Published: 29th April 2018
Art on the go: How metro stations have turned into art galleries
From Stockholm to Kochi, metro stations across the world have become a hub for splendid artworks. With vibrant colours and intrinsic patterns these artworks will beat the boredom of the commuters
Your average metro train (or the subway) maybe just another mode of public transport and the metro station, a boring public space, but many of these railway stations are reinventing themselves as art galleries. For example, Moscow’s underground stations are ostentatious to say the least. With cavernous halls, marbled pillar capitals, and baroque lighting and wall fixtures, the Russian subways might seem as if they were ballrooms redecorated to incorporate trains. Stockholm also boasts of around 100 subterranean metro stations that have been part of a long-standing art project since the 1950s. They are filled with portraits, mosaics, sculptures and frescoes that have led to the Swedish capital’s metro railway system being fondly referred to as the ‘world’s longest art gallery’.
It would be remiss to not mention the vibrant American metro art scene. The capital city of Washington DC has been regularly featured in art magazines and journals for its breathtaking murals, glass canopies and friezes in the Art Nouveau tradition. The oldest city, Boston, unsurprisingly has the oldest subway tunnels as well as the oldest subway station, Park Street. A number of stations on this system feature vintage standalone tiles that can be found adorning the supporting pillars that separate rail tracks. One of the subways even showcases a children’s art project consisting of ceramic tiles that have been placed into niches on the supporting columns. Mostly depicting games and other organic lifeforms, it has become a permanent decoration as well as a remarkable feat for the young artists who worked on the same.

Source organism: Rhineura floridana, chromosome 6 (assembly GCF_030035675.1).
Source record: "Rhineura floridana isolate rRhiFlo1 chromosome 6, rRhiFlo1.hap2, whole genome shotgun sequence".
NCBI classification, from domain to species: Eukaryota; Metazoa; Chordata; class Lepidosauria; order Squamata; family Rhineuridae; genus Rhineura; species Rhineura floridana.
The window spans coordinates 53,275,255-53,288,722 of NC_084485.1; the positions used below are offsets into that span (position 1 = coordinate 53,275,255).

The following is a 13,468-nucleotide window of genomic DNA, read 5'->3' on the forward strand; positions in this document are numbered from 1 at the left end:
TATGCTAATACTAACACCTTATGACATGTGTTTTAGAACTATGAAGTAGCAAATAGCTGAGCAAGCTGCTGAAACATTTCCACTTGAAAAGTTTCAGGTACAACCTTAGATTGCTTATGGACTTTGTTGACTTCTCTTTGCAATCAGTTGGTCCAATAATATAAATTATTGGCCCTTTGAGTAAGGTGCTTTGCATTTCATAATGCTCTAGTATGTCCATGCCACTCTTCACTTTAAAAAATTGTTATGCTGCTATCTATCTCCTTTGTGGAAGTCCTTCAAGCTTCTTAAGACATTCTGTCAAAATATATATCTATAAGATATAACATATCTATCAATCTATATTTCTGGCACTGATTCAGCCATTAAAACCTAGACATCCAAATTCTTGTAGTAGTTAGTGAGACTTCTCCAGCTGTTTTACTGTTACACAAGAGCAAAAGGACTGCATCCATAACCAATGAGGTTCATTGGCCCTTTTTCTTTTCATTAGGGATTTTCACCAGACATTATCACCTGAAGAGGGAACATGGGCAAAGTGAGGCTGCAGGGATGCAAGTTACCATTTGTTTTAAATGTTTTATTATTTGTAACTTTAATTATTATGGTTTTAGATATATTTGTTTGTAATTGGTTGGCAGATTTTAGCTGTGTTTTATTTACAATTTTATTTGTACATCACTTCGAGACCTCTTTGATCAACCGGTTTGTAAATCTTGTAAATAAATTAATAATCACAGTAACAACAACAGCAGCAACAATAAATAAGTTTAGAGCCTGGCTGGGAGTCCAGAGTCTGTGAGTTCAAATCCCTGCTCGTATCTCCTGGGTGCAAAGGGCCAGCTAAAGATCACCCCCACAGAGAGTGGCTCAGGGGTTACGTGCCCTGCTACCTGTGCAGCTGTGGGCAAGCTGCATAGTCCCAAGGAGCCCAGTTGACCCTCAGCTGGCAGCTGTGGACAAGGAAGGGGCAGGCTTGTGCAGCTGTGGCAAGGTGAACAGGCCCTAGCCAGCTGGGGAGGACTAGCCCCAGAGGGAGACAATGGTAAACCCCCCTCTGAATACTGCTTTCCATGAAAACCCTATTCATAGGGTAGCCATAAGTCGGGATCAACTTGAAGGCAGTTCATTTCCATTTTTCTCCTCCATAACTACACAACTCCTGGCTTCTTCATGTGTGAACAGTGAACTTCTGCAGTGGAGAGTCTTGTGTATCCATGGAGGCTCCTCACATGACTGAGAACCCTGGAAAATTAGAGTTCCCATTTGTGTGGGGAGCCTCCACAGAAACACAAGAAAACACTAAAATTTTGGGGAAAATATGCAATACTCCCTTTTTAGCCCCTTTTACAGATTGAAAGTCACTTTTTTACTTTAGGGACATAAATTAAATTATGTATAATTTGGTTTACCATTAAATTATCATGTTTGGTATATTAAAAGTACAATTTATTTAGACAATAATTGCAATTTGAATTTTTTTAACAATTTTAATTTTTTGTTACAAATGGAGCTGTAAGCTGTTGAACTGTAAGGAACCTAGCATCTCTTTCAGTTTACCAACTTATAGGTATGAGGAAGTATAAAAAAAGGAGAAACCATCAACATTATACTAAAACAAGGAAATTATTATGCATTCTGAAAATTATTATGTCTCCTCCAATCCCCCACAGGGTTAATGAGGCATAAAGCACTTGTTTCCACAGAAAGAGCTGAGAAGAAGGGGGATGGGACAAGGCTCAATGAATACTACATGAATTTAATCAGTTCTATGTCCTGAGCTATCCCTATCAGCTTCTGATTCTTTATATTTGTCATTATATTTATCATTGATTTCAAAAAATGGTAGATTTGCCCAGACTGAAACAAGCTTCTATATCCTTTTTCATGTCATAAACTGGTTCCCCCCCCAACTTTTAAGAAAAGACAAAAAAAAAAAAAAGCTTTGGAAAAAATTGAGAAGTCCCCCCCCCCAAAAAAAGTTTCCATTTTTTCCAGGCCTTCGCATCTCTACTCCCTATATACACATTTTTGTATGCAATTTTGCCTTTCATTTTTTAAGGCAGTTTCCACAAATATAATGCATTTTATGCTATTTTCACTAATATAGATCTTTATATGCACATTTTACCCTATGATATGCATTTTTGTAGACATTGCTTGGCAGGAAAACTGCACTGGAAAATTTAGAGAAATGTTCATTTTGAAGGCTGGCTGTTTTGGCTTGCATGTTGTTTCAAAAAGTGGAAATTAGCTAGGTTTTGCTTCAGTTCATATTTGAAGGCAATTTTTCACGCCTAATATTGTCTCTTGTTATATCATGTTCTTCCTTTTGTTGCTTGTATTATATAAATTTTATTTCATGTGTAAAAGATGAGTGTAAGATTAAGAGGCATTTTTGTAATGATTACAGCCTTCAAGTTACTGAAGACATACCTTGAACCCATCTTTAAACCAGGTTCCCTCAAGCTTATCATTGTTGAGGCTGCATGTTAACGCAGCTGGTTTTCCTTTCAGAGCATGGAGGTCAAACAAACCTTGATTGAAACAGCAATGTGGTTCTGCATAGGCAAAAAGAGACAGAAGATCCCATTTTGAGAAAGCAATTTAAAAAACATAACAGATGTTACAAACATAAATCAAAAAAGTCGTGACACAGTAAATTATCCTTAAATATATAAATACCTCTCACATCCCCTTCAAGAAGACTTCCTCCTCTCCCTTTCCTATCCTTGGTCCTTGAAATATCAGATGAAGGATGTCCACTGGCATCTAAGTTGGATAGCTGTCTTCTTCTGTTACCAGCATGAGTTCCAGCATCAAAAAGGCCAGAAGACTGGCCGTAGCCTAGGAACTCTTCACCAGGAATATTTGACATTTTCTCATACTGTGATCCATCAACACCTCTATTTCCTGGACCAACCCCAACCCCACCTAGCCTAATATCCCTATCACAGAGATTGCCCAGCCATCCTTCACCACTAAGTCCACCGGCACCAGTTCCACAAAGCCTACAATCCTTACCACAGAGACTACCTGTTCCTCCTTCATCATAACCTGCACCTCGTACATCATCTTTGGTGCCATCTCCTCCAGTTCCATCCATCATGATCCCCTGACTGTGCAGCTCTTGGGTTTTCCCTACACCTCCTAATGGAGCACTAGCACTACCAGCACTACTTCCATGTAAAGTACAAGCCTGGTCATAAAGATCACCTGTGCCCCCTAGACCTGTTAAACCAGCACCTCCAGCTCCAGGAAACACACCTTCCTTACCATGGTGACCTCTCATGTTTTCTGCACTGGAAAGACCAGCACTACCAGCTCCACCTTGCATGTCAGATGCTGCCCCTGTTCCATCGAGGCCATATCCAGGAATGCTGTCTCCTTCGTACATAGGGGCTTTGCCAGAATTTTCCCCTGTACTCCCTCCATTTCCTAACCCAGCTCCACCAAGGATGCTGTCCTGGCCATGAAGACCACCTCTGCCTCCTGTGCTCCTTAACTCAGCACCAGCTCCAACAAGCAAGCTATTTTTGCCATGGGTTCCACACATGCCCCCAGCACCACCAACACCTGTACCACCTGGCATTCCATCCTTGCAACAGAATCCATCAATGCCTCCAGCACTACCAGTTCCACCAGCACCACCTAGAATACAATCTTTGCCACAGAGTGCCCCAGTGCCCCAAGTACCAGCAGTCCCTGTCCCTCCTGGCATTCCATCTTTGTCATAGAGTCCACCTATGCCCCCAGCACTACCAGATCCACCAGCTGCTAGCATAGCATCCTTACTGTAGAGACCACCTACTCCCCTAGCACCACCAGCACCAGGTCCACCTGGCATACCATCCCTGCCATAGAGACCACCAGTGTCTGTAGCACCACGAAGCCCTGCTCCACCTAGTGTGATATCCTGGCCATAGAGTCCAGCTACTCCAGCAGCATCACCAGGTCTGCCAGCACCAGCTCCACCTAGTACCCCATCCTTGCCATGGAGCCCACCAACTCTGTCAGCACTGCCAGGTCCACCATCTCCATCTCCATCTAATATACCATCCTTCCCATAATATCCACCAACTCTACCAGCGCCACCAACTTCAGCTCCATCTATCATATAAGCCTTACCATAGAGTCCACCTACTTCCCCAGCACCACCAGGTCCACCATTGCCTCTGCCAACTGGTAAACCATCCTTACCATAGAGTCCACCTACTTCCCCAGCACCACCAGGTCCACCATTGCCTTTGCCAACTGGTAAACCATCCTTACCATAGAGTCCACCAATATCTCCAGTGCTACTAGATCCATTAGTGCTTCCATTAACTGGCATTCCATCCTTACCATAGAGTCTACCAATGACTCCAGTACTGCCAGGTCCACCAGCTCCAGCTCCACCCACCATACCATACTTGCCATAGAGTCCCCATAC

Our own national capital isn’t far behind either. The Delhi Metro Rail Corporation, along with the Ministry of Textiles, has an entire art gallery within the Race Course metro station dedicated to ‘craft maps’ — an ingenious initiative that displays around 50 heritage maps from all over India. The specialty that sets apart these so-called maps is that they are displays that stand in as cultural markers for India’s myriad textile weaving and handicraft traditions.
The newest metro rail system on the block is our very own Kochi Metro; a whole bunch of visually soothing metro stations in various shades of cool blues and greens have cropped up all over the city and each one is unique in terms of their modernist and minimal lobby spaces, as well as exterior design. With motifs reminiscent of rain, greenery and coastal landscapes, the stations and railway pillars are quite a sight. Add to this some verdant vertical gardens and sleek landscaping, and Kochi’s latest public transport hubs are definitely attractions to behold!
Independent artists and even public works departments around the world are now decorating their local metro hubs with gusto. While many boast of art antiquities that were part of the original infrastructure, many other artworks have been introduced in a conscious effort to encourage cultural and artistic exploration and also to add a dash of colour to the monotonous commute the common man is subject to on a daily basis.